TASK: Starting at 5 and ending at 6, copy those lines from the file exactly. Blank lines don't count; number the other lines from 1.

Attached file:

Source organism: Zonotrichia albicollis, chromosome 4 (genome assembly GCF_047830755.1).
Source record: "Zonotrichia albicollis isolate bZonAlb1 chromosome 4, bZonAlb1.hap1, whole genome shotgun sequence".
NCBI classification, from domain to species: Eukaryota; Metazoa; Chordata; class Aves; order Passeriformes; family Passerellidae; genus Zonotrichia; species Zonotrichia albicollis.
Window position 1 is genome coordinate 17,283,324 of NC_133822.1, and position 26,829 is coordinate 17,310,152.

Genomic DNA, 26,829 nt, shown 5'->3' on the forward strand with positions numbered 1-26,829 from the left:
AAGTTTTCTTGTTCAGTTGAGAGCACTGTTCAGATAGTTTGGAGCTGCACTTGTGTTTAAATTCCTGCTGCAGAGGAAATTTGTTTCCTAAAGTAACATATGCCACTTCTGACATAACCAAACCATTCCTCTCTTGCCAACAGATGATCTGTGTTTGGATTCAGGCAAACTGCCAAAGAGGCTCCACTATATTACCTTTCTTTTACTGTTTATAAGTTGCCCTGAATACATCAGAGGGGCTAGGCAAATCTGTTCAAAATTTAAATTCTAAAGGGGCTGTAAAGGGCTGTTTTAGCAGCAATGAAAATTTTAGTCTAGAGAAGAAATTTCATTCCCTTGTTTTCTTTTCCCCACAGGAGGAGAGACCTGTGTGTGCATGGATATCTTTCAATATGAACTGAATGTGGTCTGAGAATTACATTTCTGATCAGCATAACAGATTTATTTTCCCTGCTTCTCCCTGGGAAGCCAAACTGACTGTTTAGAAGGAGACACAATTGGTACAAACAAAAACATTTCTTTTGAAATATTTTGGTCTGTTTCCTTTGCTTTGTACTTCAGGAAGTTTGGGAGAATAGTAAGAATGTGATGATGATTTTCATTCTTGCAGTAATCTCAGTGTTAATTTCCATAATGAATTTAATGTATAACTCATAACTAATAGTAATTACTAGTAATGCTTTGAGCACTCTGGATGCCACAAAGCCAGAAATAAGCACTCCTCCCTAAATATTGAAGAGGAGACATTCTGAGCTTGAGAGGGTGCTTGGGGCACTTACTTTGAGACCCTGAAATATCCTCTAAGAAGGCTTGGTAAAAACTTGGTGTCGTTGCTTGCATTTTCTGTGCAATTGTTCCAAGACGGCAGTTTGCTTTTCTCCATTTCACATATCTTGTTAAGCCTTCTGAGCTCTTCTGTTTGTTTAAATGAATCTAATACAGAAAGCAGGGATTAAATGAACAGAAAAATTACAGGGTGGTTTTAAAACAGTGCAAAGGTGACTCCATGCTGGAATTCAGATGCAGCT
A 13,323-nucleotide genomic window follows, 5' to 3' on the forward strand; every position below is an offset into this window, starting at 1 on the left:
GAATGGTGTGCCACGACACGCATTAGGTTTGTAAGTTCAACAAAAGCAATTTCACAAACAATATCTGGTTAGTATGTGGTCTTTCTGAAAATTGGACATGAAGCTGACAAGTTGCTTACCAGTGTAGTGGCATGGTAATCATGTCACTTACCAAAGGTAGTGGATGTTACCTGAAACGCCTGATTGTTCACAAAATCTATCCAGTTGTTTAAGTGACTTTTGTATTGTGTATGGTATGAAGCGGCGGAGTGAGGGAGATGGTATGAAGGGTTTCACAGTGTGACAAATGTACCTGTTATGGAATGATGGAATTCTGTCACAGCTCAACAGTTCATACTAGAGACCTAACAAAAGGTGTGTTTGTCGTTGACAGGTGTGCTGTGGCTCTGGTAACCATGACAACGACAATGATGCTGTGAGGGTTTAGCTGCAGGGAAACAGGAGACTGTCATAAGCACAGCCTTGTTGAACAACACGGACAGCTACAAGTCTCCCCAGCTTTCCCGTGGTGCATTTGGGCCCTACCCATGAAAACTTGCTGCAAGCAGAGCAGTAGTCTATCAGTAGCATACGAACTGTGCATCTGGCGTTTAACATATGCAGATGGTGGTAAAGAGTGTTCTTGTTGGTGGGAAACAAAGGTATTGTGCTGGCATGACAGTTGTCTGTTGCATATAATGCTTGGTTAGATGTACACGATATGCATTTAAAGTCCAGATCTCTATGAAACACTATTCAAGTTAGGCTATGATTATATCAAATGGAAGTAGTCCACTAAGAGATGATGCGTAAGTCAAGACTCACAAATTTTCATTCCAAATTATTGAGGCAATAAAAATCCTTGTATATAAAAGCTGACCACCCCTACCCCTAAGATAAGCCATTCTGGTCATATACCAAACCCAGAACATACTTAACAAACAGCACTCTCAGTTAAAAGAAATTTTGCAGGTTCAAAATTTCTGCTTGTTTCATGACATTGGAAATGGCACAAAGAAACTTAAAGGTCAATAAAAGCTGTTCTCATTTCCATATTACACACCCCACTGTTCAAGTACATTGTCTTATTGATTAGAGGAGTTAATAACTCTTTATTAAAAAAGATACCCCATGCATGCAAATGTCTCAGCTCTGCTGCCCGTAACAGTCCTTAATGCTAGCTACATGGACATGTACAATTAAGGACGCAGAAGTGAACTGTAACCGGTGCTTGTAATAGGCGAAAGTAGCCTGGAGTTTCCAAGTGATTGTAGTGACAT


Genomic DNA, 26,829 nt, shown 5'->3' on the forward strand with positions numbered 1-26,829 from the left:
AAGTTTTCTTGTTCAGTTGAGAGCACTGTTCAGATAGTTTGGAGCTGCACTTGTGTTTAAATTCCTGCTGCAGAGGAAATTTGTTTCCTAAAGTAACATATGCCACTTCTGACATAACCAAACCATTCCTCTCTTGCCAACAGATGATCTGTGTTTGGATTCAGGCAAACTGCCAAAGAGGCTCCACTATATTACCTTTCTTTTACTGTTTATAAGTTGCCCTGAATACATCAGAGGGGCTAGGCAAATCTGTTCAAAATTTAAATTCTAAAGGGGCTGTAAAGGGCTGTTTTAGCAGCAATGAAAATTTTAGTCTAGAGAAGAAATTTCATTCCCTTGTTTTCTTTTCCCCACAGGAGGAGAGACCTGTGTGTGCATGGATATCTTTCAATATGAACTGAATGTGGTCTGAGAATTACATTTCTGATCAGCATAACAGATTTATTTTCCCTGCTTCTCCCTGGGAAGCCAAACTGACTGTTTAGAAGGAGACACAATTGGTACAAACAAAAACATTTCTTTTGAAATATTTTGGTCTGTTTCCTTTGCTTTGTACTTCAGGAAGTTTGGGAGAATAGTAAGAATGTGATGATGATTTTCATTCTTGCAGTAATCTCAGTGTTAATTTCCATAATGAATTTAATGTATAACTCATAACTAATAGTAATTACTAGTAATGCTTTGAGCACTCTGGATGCCACAAAGCCAGAAATAAGCACTCCTCCCTAAATATTGAAGAGGAGACATTCTGAGCTTGAGAGGGTGCTTGGGGCACTTACTTTGAGACCCTGAAATATCCTCTAAGAAGGCTTGGTAAAAACTTGGTGTCGTTGCTTGCATTTTCTGTGCAATTGTTCCAAGACGGCAGTTTGCTTTTCTCCATTTCACATATCTTGTTAAGCCTTCTGAGCTCTTCTGTTTGTTTAAATGAATCTAATACAGAAAGCAGGGATTAAATGAACAGAAAAATTACAGGGTGGTTTTAAAACAGTGCAAAGGTGACTCCATGCTGGAATTCAGATGCAGCT